Working for the MTA is the fast track to a six-figure salary.
One in four Metropolitan Transportation Authority employees made $100,000 or more in 2014, according to payroll data released by the Empire Center Thursday.
The same day a report came out that partly attributed a rapid rise in M.T.A. costs to a union contract brokered by Governor Andrew Cuomo, Cuomo said he was "not in a position to say whether $800 million in overtime is a lot of money or a little money."
New York City’s pension costs will reach nearly $8.8 billion in the coming 2016 fiscal year — more than double the 2006 level and nearly eight times the 2001 amount.
Yet now, with a week to go in the state legislative session, Albany is poised to drive those costs even higher.
It’s both ironic and fitting that Victor Gotbaum, longtime leader of New York City’s largest municipal-workers union, died on the 40th anniversary of the fiscal crisis.
New York’s property tax cap has survived a legal challenge from the New York State United Teachers (NYSUT) for the second time in six months.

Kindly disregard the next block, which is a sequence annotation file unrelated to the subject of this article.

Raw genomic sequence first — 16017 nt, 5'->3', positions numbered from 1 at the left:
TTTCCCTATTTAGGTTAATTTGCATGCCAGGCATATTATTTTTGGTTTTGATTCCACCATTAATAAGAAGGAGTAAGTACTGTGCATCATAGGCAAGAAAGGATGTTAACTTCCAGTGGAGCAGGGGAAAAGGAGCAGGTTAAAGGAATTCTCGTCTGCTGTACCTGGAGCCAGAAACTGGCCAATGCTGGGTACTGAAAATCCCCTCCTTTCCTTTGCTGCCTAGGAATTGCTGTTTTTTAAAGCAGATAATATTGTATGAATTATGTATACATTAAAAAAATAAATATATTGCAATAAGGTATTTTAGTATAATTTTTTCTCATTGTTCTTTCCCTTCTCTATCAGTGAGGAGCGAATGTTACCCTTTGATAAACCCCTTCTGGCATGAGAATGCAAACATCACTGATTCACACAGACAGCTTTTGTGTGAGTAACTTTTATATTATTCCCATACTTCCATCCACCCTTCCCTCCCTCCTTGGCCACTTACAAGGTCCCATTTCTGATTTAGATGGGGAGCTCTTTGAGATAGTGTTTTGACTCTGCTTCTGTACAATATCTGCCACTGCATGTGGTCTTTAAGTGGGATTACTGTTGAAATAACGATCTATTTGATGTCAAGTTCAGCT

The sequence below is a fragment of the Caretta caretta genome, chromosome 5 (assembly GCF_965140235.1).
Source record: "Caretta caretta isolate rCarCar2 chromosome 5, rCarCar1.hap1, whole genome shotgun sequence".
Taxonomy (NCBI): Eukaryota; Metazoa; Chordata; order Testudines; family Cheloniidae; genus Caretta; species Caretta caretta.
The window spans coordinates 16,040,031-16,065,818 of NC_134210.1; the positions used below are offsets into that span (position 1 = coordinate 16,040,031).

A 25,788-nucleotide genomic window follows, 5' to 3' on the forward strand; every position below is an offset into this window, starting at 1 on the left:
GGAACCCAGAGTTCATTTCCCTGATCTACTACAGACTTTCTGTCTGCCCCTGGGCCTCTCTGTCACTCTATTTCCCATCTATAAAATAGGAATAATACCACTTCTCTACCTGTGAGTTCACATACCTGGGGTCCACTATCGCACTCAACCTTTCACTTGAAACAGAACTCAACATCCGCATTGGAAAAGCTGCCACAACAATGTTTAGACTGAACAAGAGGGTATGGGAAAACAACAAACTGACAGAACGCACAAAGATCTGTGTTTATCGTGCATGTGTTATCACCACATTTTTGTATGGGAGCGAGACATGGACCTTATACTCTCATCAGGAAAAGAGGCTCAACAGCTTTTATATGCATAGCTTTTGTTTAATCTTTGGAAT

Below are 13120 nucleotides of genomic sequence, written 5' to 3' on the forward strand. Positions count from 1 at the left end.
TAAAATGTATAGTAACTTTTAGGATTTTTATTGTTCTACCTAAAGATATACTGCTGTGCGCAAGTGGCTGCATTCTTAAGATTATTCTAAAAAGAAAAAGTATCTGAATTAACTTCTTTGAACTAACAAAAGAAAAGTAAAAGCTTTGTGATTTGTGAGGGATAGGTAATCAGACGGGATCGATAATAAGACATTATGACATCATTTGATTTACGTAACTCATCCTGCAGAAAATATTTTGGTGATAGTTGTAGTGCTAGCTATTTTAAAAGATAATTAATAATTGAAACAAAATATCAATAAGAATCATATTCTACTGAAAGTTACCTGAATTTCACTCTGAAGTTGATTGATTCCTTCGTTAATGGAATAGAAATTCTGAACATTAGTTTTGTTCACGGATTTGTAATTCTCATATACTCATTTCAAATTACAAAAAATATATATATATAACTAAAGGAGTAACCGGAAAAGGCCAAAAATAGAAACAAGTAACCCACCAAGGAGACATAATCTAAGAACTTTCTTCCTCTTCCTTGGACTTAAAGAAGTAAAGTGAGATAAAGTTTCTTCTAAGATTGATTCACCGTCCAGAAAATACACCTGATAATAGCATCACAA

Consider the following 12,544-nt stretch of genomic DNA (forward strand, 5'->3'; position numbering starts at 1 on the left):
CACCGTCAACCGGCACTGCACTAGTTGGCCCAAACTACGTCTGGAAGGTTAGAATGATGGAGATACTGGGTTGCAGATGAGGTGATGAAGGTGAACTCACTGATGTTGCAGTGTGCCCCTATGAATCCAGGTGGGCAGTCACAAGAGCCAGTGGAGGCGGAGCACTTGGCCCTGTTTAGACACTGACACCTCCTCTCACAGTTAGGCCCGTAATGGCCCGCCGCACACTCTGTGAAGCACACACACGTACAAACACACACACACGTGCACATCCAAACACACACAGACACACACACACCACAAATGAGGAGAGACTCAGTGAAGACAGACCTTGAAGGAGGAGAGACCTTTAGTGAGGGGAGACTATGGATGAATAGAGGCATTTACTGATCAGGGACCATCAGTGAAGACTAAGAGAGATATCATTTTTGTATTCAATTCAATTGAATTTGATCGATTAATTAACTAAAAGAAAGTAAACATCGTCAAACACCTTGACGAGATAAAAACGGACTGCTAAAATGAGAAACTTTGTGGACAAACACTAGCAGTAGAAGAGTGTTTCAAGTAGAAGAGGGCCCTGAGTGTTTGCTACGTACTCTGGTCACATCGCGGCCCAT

New York State had the nation's most unionized workforce in 2014, thanks largely to its very heavily unionized public sector.
Better late than never, Governor Andrew Cuomo has exercised a pocket veto of legislation that would have allowed unions representing police and other civil service employees to insist on collective bargaining of disciplinary procedures.
The bill was passed at the end of session in June, but wasn't even sent to Cuomo's desk by the Senate until December. That effectively re-started the clock for gubernatorial consideration, making this a measure the governor could kill by not signing it within 30-day period, which just ended.
If anyone still thinks Gov. Cuomo is serious about addressing New York’s economic woes, two ideas he rolled out this week should put a quick end to that fantasy.